Bio-benchmarking of electronic nose sensors.

Berna AZ, Anderson AR, Trowell SC - PLoS ONE (2009)

A cartoon to illustrate the relative coverage and overlap of dORs (A) and MOx (B) sensors in odorant space.Principal component analyses were performed separately for the responses of MOx sensors and dORs to 1/100 dilutions of the 110 test compounds. The panels depict the locations of (A) the twelve representative dORs (asterisked in Table S4) and (B) the 12 MOx sensors, in the first two principal components of the loading plots from the PCAs. In each panel the relative half-widths of the tuning curves are used as the radii to generate circles centred on the respective receptors/sensors.
© Copyright Policy
Related In: Results  -  Collection

Show All Figures
getmorefigures.php?uid=PMC2712691&req=5

pone-0006406-g007: A cartoon to illustrate the relative coverage and overlap of dORs (A) and MOx (B) sensors in odorant space.Principal component analyses were performed separately for the responses of MOx sensors and dORs to 1/100 dilutions of the 110 test compounds. The panels depict the locations of (A) the twelve representative dORs (asterisked in Table S4) and (B) the 12 MOx sensors, in the first two principal components of the loading plots from the PCAs. In each panel the relative half-widths of the tuning curves are used as the radii to generate circles centred on the respective receptors/sensors.
Mentions: An ideal sensor array for volatile compounds would sample all points in odorant space, using multiple independent sensors. We used a graphical approach to compare, qualitatively, the degree to which the coverage, overlap and independence of dORs and MOx sensors approaches this ideal. (Figure 7). PCAs were run separately for the responses of MOx sensors and 12 of the dORs to 1/100 dilutions of the 110 test compounds. In each case the relative half-widths of the tuning curves were used as the radii to generate circles centred on the location of the respective receptors/sensors in the PCA loading plot. Although this comparison is not strictly quantitative, it illustrates the findings that a set of 12 insect ORs can sample much broader regions of odorant space independently and redundantly than the same number of MOx sensors. The relative effectiveness of the olfactory system of the living fly, which expresses 48 odorant receptors of the seven transmembrane class, rather than the 12 depicted in Figure 7, would be underestimated by this approach.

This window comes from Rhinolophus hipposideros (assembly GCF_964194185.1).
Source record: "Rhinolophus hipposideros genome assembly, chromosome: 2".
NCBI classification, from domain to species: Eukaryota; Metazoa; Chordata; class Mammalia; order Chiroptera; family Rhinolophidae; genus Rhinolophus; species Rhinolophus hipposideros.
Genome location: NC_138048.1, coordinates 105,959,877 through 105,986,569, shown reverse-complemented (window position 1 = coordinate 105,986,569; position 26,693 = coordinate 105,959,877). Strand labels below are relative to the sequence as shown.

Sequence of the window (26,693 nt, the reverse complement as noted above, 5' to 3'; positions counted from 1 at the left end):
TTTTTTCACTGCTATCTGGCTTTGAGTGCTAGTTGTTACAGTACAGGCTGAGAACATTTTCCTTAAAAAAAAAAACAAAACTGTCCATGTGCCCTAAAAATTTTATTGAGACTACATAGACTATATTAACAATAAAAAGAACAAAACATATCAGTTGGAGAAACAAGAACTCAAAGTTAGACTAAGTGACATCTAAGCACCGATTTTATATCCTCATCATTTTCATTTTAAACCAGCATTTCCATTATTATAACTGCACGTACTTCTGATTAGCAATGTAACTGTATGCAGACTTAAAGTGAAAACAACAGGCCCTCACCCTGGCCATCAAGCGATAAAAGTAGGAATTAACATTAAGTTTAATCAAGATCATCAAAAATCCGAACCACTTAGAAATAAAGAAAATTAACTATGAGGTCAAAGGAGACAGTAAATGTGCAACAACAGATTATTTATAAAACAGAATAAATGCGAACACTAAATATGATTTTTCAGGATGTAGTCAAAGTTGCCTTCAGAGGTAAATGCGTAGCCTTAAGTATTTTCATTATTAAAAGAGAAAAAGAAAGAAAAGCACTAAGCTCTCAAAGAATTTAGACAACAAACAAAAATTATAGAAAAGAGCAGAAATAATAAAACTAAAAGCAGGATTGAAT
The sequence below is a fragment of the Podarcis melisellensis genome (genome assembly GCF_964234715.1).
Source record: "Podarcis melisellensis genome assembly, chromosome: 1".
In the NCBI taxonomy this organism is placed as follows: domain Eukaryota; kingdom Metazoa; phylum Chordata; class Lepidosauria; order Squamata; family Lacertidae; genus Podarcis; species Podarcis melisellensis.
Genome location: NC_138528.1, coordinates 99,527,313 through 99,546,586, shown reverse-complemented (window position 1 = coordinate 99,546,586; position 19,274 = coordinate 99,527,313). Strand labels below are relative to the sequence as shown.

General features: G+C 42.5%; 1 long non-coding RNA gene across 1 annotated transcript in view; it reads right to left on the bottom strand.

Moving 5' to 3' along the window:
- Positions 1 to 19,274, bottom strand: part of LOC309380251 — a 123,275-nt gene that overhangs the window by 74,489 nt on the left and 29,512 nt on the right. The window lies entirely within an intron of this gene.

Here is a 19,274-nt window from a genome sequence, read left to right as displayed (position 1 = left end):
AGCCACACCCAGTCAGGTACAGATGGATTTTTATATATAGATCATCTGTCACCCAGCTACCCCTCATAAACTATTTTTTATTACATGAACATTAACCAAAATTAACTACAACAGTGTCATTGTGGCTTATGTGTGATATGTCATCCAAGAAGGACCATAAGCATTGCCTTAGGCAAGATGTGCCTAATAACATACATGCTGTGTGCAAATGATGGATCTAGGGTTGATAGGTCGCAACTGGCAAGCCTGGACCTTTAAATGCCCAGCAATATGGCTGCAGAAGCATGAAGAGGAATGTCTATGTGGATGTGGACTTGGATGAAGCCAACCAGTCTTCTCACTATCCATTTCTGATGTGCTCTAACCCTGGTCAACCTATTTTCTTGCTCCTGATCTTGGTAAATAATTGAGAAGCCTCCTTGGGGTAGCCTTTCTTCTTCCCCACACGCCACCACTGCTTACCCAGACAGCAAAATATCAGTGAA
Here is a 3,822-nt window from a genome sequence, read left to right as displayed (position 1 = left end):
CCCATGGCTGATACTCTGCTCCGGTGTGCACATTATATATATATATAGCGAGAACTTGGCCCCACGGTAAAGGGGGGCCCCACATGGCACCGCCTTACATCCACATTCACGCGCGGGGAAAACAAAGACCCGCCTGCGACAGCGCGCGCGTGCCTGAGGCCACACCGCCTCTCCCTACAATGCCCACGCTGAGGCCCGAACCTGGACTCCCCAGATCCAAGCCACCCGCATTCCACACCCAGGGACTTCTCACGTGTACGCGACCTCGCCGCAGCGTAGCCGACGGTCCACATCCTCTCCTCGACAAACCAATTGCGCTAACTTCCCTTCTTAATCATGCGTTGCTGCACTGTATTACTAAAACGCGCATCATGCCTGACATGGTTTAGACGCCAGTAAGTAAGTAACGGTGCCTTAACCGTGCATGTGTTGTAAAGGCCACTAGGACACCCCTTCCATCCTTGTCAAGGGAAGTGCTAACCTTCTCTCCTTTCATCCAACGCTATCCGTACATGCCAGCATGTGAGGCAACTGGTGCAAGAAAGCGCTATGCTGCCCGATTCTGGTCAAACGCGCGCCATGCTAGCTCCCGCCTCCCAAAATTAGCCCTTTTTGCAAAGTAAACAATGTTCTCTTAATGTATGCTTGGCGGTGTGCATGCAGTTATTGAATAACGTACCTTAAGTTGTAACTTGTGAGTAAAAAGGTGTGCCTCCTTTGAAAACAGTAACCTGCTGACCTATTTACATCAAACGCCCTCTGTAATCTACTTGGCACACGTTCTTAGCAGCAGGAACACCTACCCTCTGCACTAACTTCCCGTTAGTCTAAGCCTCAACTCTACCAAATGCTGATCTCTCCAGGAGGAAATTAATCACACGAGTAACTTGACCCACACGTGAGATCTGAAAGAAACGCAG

Bottom Line: The comparison also highlights some important questions about the molecular nature of fly ORs.The comparative approach generates practical learnings that may be taken up by solid-state physicists or engineers in designing new solid-state electronic nose sensors.It also potentially deepens our understanding of the performance of the biological system.

View Article: PubMed Central - PubMed

Affiliation: CSIRO Entomology and CSIRO Food Futures Flagship, Canberra, Australian Capital Territory, Australia.

ABSTRACT

Background: Electronic noses, E-Noses, are instruments designed to reproduce the performance of animal noses or antennae but generally they cannot match the discriminating power of the biological original and have, therefore, been of limited utility. The manner in which odorant space is sampled is a critical factor in the performance of all noses but so far it has been described in detail only for the fly antenna.

Methodology: Here we describe how a set of metal oxide (MOx) E-Nose sensors, which is the most commonly used type, samples odorant space and compare it with what is known about fly odorant receptors (ORs).

Principal findings: Compared with a fly's odorant receptors, MOx sensors from an electronic nose are on average more narrowly tuned but much more highly correlated with each other. A set of insect ORs can therefore sample broader regions of odorant space independently and redundantly than an equivalent number of MOx sensors. The comparison also highlights some important questions about the molecular nature of fly ORs.

Conclusions: The comparative approach generates practical learnings that may be taken up by solid-state physicists or engineers in designing new solid-state electronic nose sensors. It also potentially deepens our understanding of the performance of the biological system.

Show MeSH
Related in: MedlinePlus